Ingesting Webhooks From Stripe – The Better Way

Shoham Roditi December 30, 2023 4 min read


Learn what webhooks are, and how you use them with Stripe to react to events quickly and in real-time with greater reliability using a streaming platform. Below, we’re answering these questions and more. This post will show you everything you need to know about webhooks, including what they are, how they work, examples, and how they can be improved using Memphis.

What are Webhooks?

Imagine a world where information flows seamlessly between systems. In this world, there’s no need for constant browser refreshing or sending numerous requests for updates. Welcome to the domain of webhooks, where real-time communication glides with the rhythm of efficiency and automation.

Webhooks stand out for their effectiveness for both the provider and the user. The main challenge with webhooks, however, is the complexity involved in their initial setup.

Often likened to reverse APIs, webhooks offer something akin to an API specification, requiring you to craft an API for the webhook to interact with. When the webhook initiates an HTTP request to your application, usually through a POST method, your task is to interpret and handle this incoming data effectively.

The downsides of webhooks

  1. Push-based:
    Webhooks deliver or push events to your clients’ services, requiring them to handle the resulting back pressure. While understandable, this approach can impede your customers’ progress.
  2. Implementing a server:
    For your client’s services to receive webhooks, they need a server that listens to incoming events. This involves managing CORS, middleware, opening ports, and securing network access, which adds extra load to their service by increasing overall memory consumption.
  3. Retry:
    Services experience frequent crashes or unavailability due to various reasons. While some triggered webhooks might lead to insignificant events, others can result in critical issues, such as incomplete datasets where orders fail to be documented in CRM or new shipping instructions are not being processed. Hence, having a robust retry mechanism becomes crucial.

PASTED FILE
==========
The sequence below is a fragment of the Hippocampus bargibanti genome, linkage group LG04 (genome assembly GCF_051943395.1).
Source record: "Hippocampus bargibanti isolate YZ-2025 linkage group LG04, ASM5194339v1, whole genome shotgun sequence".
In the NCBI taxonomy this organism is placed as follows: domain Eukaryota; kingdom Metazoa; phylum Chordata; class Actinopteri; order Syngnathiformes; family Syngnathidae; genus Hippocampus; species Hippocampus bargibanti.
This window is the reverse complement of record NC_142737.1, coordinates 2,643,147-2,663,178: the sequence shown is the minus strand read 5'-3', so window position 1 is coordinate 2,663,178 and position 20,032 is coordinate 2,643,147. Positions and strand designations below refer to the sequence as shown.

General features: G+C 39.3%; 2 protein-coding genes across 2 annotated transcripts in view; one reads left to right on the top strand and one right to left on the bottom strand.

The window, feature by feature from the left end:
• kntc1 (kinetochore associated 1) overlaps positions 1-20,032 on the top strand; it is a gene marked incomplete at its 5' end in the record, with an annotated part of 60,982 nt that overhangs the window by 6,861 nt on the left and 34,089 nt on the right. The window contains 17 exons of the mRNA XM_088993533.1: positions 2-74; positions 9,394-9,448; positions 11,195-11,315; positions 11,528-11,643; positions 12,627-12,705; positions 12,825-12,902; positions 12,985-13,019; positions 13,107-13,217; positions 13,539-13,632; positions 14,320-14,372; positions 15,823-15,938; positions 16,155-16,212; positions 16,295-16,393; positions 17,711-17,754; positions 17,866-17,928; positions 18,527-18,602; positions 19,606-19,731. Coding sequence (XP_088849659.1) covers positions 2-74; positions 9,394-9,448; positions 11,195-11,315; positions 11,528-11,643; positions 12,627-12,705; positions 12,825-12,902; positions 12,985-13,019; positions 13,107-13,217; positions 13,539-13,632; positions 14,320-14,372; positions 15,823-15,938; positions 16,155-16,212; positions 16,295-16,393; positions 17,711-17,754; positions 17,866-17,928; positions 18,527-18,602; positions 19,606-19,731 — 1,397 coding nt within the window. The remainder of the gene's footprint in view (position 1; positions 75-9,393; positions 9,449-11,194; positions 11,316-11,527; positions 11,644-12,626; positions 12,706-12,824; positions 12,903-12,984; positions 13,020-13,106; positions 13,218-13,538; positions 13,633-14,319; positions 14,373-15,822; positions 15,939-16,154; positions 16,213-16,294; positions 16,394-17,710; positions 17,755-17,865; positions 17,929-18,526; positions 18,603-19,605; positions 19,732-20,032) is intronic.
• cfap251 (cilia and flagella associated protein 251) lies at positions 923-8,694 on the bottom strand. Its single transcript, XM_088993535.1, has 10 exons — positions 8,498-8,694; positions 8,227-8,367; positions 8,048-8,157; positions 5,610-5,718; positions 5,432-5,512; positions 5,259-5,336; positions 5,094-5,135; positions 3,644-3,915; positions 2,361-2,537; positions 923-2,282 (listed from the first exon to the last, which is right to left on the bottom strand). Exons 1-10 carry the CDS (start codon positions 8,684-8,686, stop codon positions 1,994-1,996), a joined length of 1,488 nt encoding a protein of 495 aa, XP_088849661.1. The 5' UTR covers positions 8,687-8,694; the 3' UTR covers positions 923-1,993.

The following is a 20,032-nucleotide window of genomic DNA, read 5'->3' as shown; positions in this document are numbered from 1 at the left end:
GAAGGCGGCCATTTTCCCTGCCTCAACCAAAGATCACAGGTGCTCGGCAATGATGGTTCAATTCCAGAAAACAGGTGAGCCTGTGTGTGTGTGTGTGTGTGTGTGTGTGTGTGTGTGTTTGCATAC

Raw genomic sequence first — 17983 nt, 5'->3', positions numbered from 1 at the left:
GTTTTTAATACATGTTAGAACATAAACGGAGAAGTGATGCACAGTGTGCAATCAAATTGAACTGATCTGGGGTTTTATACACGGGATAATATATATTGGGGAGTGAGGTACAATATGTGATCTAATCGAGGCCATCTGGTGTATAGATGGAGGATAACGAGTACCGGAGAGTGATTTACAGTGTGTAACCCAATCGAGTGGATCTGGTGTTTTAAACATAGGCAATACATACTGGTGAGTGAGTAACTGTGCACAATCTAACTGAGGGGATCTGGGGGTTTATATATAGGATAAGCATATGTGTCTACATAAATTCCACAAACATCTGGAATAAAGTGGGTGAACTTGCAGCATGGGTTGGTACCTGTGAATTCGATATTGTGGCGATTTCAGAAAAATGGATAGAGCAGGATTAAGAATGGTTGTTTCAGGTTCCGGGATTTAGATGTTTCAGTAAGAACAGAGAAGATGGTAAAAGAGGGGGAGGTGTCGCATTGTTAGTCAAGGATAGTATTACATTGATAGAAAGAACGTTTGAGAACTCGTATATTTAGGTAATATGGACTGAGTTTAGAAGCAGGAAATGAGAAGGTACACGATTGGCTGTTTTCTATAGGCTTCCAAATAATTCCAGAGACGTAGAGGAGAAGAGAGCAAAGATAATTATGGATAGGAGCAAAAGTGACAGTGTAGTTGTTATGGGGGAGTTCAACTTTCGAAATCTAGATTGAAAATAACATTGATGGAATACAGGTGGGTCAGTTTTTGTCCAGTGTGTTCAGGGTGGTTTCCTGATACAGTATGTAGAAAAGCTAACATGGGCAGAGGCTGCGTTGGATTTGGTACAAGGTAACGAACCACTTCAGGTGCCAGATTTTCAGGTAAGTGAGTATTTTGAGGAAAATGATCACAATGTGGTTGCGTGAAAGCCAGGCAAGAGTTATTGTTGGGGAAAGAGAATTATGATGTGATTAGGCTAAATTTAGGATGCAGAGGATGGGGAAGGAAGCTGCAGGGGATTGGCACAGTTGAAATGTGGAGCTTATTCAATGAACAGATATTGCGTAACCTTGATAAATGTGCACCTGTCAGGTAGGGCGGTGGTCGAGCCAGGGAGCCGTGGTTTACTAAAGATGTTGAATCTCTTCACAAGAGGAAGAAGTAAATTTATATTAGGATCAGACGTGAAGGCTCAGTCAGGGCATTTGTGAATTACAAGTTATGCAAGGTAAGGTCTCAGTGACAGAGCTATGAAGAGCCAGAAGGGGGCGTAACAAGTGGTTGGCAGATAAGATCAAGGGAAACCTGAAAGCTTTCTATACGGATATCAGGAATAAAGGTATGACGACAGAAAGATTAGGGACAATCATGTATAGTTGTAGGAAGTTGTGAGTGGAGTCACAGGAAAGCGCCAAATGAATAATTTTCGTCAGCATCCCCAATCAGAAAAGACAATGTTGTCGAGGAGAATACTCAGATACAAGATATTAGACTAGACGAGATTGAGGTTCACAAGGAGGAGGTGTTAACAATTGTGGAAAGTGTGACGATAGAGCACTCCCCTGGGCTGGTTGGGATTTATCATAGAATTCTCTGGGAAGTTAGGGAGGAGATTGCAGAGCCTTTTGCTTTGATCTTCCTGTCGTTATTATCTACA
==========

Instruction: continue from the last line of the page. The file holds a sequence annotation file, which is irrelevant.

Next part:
4. Persistent:
    Standard webhook systems generally lack event persistence for future audits and replays.
  5. Replay:
    Similarly, it boils down to the user or developer experience you aim to provide. While setting up an endpoint for users to retrieve past events is feasible, it demands meticulous handling, intricate business logic, an extra database, and increased complexity for the client.
  6. Throttling:
    Throttling is a technique used in computing and networking to control data flow, requests, or operations to prevent overwhelming a system or service. It limits the rate or quantity of incoming or outgoing data, recommendations, or actions. The primary challenge lies not in implementing throttling but in managing distinct access levels for various customers. Consider having an enterprise client with notably higher throughput needs compared to others. To accommodate this, you’d require a multi-tenant webhook system tailored to support diverse demands.

Why to use webhooks with Stripe

When you’re piecing together Stripe integrations, it’s crucial to have your applications tuned in to live events from your Stripe accounts. This way, your backend systems are always ready to spring into action based on these events.